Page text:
That said, Zubrin in “The Case For Mars” suggested that a low-energy transfer orbit to Mars would last approximately six months which, IIRC, is just about the maximum safe time. Has the 180 day limit changed?

  • Loki

    I’m not sure anyone knows for sure what the maximum safe time for space radiation exposure is. The only long duration flights we have experience with are to the ISS, which is still pretty well protected.

    As I recall from “The Case for Mars”, his main argument was that the total dosage of radiation that astronauts would pick up on a Mars trip would put them at roughly the same odds of developing cancer later in life as your average cigarette smoker.

    Obviously, the problem with space radiation on a Mars or other long duration space trip isn’t that you’ll suddenly die after some amount of time, it’s that the cumulative dosage increases your risk factors for things like cancer later on. So it comes down to how much risk we’re willing to take. The answer undoubtedly varies from person to person. Some people may not to take the risk at all, while others would be willing to take a lot of risk in order to be among the first humans to set foot on Mars. It’s a judgement call really.

  • Doug Lassiter

    I think it’s worse than that, but the point is that a Mars trip would lead to a radiation exposure that is vastly, VASTLY more than a from a lifetime on the surface of the Earth … which is an exposure that is very, VERY tiny, and which is considered a nominal cap on safe levels for the public. That’s a factor of a hundred or so lower than the safety level for astronauts that is on the books, by the way.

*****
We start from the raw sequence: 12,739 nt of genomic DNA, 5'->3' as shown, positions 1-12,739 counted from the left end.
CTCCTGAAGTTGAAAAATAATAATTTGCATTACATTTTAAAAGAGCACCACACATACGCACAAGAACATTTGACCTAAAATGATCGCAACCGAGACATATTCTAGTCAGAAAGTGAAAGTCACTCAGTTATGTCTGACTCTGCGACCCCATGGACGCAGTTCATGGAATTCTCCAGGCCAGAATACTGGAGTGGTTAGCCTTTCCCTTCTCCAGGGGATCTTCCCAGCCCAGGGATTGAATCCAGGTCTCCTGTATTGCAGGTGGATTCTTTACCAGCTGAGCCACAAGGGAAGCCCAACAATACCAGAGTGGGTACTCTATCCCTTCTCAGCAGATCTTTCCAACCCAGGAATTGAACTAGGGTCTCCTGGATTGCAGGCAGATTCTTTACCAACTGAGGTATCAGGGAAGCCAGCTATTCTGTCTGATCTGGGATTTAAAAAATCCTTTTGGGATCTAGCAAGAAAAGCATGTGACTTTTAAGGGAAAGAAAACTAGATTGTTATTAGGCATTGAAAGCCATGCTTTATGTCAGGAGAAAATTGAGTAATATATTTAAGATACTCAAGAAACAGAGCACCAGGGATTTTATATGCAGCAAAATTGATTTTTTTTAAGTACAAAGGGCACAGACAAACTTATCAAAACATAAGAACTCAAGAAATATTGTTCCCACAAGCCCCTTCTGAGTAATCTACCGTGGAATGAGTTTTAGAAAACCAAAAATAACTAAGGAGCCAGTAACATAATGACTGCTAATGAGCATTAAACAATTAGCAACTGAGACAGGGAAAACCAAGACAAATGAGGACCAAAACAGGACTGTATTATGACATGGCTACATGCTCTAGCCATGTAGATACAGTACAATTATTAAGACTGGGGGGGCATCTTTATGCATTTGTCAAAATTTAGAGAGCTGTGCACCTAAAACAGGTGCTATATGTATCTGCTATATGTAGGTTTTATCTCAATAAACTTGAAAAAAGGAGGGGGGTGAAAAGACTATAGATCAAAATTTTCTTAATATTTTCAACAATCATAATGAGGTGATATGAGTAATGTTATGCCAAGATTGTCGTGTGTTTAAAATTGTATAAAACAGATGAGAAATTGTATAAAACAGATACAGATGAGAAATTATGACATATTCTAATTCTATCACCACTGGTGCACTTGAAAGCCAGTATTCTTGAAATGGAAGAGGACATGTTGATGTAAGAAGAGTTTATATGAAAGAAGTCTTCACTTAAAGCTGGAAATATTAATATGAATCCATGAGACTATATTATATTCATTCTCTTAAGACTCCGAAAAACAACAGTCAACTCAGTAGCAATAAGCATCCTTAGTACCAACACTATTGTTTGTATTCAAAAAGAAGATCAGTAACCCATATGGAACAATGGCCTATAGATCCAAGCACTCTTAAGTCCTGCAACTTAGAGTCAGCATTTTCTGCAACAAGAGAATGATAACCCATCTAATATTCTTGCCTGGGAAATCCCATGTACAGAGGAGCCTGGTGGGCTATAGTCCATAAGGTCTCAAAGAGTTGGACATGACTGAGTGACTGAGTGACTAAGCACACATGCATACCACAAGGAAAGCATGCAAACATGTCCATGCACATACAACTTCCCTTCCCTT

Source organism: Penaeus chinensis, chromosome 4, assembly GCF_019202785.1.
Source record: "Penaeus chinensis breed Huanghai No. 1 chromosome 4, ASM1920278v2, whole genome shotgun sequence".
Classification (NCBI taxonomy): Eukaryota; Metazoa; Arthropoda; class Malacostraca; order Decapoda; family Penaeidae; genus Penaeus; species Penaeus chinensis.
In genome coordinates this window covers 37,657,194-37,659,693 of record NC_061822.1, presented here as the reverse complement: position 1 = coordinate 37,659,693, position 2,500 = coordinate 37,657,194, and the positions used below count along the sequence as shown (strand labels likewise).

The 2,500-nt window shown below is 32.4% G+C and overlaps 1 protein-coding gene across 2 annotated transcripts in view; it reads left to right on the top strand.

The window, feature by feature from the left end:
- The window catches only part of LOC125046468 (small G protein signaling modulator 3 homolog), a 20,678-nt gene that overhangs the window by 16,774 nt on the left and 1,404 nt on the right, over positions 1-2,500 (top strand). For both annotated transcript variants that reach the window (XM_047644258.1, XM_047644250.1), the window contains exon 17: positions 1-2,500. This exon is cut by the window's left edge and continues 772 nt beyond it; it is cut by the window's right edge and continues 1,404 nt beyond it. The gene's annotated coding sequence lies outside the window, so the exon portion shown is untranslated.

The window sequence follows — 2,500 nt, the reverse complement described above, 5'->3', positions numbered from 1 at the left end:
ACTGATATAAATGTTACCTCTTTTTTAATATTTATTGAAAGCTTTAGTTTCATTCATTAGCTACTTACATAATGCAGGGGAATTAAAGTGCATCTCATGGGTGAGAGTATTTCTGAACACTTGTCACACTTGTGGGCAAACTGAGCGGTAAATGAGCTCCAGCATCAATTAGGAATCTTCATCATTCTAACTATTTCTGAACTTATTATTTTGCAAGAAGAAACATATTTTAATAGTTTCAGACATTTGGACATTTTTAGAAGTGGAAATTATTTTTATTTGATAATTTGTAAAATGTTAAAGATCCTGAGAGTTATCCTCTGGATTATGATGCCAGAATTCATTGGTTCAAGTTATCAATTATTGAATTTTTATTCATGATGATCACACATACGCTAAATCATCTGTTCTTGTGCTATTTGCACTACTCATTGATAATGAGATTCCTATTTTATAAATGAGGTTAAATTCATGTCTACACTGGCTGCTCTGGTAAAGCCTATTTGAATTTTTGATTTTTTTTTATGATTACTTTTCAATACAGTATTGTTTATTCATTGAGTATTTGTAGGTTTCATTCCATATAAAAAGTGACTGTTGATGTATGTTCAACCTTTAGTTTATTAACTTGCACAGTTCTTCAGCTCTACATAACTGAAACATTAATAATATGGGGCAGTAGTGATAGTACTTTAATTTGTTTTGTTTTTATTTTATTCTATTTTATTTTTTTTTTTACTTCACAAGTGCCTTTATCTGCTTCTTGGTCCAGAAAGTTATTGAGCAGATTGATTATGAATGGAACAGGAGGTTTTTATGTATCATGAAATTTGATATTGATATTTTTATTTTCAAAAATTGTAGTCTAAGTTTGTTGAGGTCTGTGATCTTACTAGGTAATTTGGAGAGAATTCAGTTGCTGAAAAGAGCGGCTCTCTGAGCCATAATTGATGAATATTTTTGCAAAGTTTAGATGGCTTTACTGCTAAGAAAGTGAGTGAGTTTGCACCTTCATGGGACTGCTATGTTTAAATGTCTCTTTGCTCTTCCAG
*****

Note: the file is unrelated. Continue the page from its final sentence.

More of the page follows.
So from the point of view of colonization, where you’d kinda like people to remain healthy when they are there, such exposure is worrisome. From the point of view of exploration, where the chances of death from just being on a rocket in the early stages of human space flight are fairly substantial, it isn’t necessarily so.

    I’m not trying to belittle the seriousness of the problem, but just to point out that if we’re trying to make radiation exposure from a trip to Mars be “safe”, where “safe” is defined by radiation levels on the surface of the Earth, it’s going to be pretty hard.

  • SpaceMan

    I find it absurd that no one is considering Lunar cycler ferry architectures. Why keep throwing away expensive high technolgy when one doesn’t have to ?

    Absurd but not surprising given the mental blinders present under the current “Economics” game.

  • Robert G. Oler

    SpaceMan…I dont think that cyclers for the lunar thing are that important if we work out a lunar human tended station. The next thing that is important is some reusable crew transfer vehicle perhaps with aero braking to bring the crew back to ISS…

    Robert G. Oler

  • common sense

    Re: Aero-braking:

    I suggest reading and and of course there is “direct” entry and “skip” entry. The problem with aerobraking is the time it takes. The reason mainly is aerodynamic heating, rates and loads.